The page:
Learning to skillfully apply these tools and effectively move past resistance is not something you can simply read in an ebook. It requires both dedicated practice with others in a safe space to fumble-f_ck your way through. It requires knowing yourself on a deeper level. It requires compassionate feedback to see the places where you don’t even realize you’re resisting your clients. And it requires first-hand experience receiving this kind of present-moment non-judgemental attention. That’s what this weekend is about.
If you find what we’ve had to say resonates with you, we invite you to join us for a weekend-long workshop where we’ll warm-up, stretch, and train our emotional and relational muscles as we dive into this powerful relational-leadership practice of Circling.
Throughout this experiential immersion, we’ll not just learn some of the tools to build a foundation for the practice, we’ll also use the practice with each other as a crucible of self-discovery for how we show up in any kind of relationship.
Then, by the end of the weekend, you’ll be leaving with an experience and tools that we have seen, time and again, are easily transferable to (re)moving some of the obstacles that are in the way in your relationships with your clients, inevitably helping you execute your practice towards its fullest potential.
So, this might be for you if you…
- Have made it this far and resonate to some degree with the pain of struggling to help your clients when they’re experiencing resistance
- Want to connect with a community of helping professionals like yourself who are experiencing similar struggles
- Value your own personal development. You see how your inner work directly and indirectly supports your outer work with your clients
- Are ready to take an honest look at yourself, how you show up with others, and how you may be unknowingly contributing to the problems you face.
- Suspect (or are beginning to suspect) that you are getting in your own way on some level.
And we have a special place in our hearts for those of you who…
- Long to be more yourself, including showing your dorkiness, playfulness, and differentness, while also being more honest and vulnerable.
- Practice meditation somewhat regularly
- Want to learn how to connect with people on a deeper level
- Value self-discovery and discovery of the inner-worlds of others as well
This is likely not for you if…
- You tend to get overwhelmed easily or struggle with traumatic stress
- You are unwilling to be vulnerable
- You are unwilling to be humble about and question your own point-of-view
- You are looking for a magic pill or a quick fix
And one last, but important, statement. This immersion and the practice of Circling are not therapy. It’s likely we’ll get into some deep territory together, and that experience may at times feel therapeutic, but we are not therapists and our goal is not to treat or heal you. Instead, our goal is simply to empower you with helpful tools and to facilitate a safe space in which you can more easily let go, feel connected, feel seen, and maybe have some personal insights.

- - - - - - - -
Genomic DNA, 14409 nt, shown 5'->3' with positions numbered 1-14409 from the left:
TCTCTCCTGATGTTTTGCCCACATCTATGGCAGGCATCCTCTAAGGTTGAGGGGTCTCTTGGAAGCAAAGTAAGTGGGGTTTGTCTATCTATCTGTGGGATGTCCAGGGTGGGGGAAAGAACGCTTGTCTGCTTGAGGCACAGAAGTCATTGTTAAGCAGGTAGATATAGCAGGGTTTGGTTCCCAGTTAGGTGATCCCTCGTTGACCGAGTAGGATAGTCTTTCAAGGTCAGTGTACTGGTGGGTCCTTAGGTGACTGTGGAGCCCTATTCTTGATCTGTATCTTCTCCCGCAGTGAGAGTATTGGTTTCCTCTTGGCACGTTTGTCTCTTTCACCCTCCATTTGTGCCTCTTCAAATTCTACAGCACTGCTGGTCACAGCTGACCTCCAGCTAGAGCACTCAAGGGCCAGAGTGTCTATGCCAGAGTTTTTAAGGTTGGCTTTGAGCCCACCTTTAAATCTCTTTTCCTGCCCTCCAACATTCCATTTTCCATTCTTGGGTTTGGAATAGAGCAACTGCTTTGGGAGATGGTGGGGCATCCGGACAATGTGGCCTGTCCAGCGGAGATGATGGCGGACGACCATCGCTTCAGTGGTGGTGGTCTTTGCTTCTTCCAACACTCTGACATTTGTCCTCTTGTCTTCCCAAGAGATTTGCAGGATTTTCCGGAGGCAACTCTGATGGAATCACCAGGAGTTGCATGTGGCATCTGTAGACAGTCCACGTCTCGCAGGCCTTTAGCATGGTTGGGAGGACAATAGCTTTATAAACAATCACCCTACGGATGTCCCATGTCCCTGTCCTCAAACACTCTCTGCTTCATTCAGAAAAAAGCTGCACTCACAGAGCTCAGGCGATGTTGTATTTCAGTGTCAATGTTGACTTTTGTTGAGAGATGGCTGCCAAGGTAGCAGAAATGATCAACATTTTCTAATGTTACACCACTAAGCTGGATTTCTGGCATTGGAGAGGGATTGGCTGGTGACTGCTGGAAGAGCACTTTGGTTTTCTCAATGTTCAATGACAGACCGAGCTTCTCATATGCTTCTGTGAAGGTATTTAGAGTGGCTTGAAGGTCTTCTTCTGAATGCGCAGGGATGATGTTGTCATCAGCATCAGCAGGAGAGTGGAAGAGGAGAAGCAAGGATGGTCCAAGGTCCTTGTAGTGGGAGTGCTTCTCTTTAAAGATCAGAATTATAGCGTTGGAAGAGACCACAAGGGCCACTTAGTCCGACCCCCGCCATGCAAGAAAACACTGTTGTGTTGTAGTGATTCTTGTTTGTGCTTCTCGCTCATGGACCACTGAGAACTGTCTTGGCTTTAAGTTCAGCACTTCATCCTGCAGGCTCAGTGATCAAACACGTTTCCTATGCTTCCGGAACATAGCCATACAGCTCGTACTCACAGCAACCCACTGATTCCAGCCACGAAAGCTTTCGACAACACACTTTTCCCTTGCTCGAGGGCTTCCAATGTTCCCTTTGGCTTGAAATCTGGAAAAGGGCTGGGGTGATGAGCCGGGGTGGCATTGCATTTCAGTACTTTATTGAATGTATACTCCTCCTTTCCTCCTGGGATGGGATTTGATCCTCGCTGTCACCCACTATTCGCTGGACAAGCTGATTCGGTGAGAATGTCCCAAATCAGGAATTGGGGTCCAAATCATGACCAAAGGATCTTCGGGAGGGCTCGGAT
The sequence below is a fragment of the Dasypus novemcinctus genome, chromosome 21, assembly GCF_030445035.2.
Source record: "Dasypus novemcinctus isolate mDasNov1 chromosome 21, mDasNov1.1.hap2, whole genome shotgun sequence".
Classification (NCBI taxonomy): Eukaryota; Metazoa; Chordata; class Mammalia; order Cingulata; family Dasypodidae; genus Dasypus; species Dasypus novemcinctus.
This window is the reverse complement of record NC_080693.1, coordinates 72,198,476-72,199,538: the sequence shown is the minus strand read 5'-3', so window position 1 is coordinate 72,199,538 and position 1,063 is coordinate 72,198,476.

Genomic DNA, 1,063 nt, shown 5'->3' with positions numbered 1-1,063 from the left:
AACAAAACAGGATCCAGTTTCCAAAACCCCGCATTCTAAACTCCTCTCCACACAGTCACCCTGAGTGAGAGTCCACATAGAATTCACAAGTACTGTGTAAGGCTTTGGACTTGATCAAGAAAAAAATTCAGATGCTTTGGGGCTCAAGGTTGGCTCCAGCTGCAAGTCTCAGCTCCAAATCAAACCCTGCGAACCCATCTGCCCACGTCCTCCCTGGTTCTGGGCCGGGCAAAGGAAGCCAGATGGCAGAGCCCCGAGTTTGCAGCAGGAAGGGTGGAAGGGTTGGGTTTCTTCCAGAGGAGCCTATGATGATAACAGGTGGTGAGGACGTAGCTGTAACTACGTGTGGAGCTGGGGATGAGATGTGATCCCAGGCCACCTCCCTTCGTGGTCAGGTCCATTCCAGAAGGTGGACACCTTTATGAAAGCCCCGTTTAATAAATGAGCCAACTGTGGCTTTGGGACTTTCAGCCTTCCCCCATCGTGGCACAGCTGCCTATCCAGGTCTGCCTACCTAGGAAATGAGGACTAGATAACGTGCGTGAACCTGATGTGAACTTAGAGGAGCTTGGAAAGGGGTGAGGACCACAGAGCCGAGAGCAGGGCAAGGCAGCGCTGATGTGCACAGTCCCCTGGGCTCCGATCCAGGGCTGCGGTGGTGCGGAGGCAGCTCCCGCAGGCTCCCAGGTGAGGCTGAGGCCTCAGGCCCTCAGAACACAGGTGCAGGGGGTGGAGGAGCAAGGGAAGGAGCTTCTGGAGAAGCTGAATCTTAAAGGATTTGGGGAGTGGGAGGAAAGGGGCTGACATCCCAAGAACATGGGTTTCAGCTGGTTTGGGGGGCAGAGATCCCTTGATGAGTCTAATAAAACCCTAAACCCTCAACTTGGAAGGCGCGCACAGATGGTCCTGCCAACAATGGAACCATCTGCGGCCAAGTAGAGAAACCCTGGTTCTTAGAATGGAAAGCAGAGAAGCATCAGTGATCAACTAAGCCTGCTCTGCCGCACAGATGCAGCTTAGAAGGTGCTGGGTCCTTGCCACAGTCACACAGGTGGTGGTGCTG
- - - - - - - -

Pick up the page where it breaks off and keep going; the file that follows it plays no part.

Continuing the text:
Now that we’ve got that out of the way, here’s the details.
Friday, October 4th – 6p to 10p
Saturday, October 5th – 10a to 8p
Sunday, October 6th – 10a to 4p
Note: We’ll have several short breaks throughout, and two 90-minute meal breaks on Saturday and one on Sunday.
TBD. Somewhere in the HRM, within a 15-minute drive radius of Citadel Hill.
*Early Bird:* $450 (until August 20th)
Full Cost: $500 (after August 20th)
If you have any questions or are ready to schedule a short application call with one of us (Taylor or Josh), please fill out the form below. The purpose of this 20-min call (via Zoom or Skype) is both to help you make sure that the workshop is right for you, as well as for us to make sure that you are a good fit for the workshop. After submitting the form, one of us will get back to you shortly.
Thank you for your time, and we hope to get the opportunity to meet you, more of you, in October.
-Josh & Taylor
About the Leaders
|Over his life, Taylor has shifted a myopic emphasis on pragmatic realism to developing a greater inner-balance through the adoption of various spiritual philosophies. While very much a rationalist-first, these experiences of a wide range of perspectives have allowed him to sense more into how others perceive their reality. Further expanding and challenging his perspective of what’s possible.
Taylor’s also has demonstrated a history of creating or discovering passions and attracting people to them. In the past, he would eventually saturate these passions and move on, that is, until he came across Authentic Relating (AR) after his divorce. What came out of his first exposure to AR was an experience that immediately impacted the way he and his 6-week long girlfriend communicated. With the tools they learned through AR and Circling, their intimacy and trust in their relationship skyrocketed. This experience showed the potential of the practices and thus his then girlfriend – now wife, committed to further working, training and eventually leading the Authentic Relating Toronto (ART) community in what they call authentic relational leadership.
In that time, Taylor has created and co-created several personal development related events, workshops, courses and trainings. The AR community he co-leads now boasts over 1,600 members and holds almost 100 events per year. What once started as an exciting and engaging thing to do to meet new people and discover more about himself has shifted into a mission to help change the world, one connection at a time.
Taylor is also the co-founder of Emergent Developmental Concepts, which focuses on bringing the tools and capacities of AR and Circling to organizations and professionals.
|Josh helps people who want to better the world, in part by empowering others to have a more-positive impact. They see people stuck, holding back, or getting in their own way, but feel ill-equipped or ineffective in helping them. He is the founder of The School of Circling Wizardry, where he teaches a mindfulness-based relational-leadership skill set called Circling. Before that, he co-founded and led Authentic Relating Toronto in 2011 for four years, facilitating everything from evening mixers to weekend intensives. He currently lives in Toronto and enjoys walks in the woods, geeking out on Integral Theory, and enjoying his favourite podcasts (like Invisibilia and Joe Rogan) and shows (like The Expanse and Barry). Learn more about him here: http://circlingwizardry.com/about/|